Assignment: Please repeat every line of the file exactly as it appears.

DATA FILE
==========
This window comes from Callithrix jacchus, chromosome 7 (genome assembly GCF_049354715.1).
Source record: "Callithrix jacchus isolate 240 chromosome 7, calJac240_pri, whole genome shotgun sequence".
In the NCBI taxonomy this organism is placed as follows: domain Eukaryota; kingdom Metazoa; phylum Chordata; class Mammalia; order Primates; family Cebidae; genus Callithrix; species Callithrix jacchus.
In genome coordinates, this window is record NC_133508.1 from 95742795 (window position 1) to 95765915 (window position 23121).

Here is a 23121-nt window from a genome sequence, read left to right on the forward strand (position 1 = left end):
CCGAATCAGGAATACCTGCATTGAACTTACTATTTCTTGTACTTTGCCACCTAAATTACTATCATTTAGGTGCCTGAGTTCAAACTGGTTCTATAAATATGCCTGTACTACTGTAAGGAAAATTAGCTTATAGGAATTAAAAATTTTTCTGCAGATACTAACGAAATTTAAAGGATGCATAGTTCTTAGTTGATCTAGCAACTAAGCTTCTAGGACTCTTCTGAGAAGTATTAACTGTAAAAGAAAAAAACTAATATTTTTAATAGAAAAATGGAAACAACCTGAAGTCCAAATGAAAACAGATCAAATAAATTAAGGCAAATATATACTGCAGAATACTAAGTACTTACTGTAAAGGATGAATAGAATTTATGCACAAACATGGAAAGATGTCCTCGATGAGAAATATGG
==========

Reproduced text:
This window comes from Callithrix jacchus, chromosome 7 (genome assembly GCF_049354715.1).
Source record: "Callithrix jacchus isolate 240 chromosome 7, calJac240_pri, whole genome shotgun sequence".
In the NCBI taxonomy this organism is placed as follows: domain Eukaryota; kingdom Metazoa; phylum Chordata; class Mammalia; order Primates; family Cebidae; genus Callithrix; species Callithrix jacchus.
In genome coordinates, this window is record NC_133508.1 from 95742795 (window position 1) to 95765915 (window position 23121).

Here is a 23121-nt window from a genome sequence, read left to right on the forward strand (position 1 = left end):
CCGAATCAGGAATACCTGCATTGAACTTACTATTTCTTGTACTTTGCCACCTAAATTACTATCATTTAGGTGCCTGAGTTCAAACTGGTTCTATAAATATGCCTGTACTACTGTAAGGAAAATTAGCTTATAGGAATTAAAAATTTTTCTGCAGATACTAACGAAATTTAAAGGATGCATAGTTCTTAGTTGATCTAGCAACTAAGCTTCTAGGACTCTTCTGAGAAGTATTAACTGTAAAAGAAAAAAACTAATATTTTTAATAGAAAAATGGAAACAACCTGAAGTCCAAATGAAAACAGATCAAATAAATTAAGGCAAATATATACTGCAGAATACTAAGTACTTACTGTAAAGGATGAATAGAATTTATGCACAAACATGGAAAGATGTCCTCGATGAGAAATATGG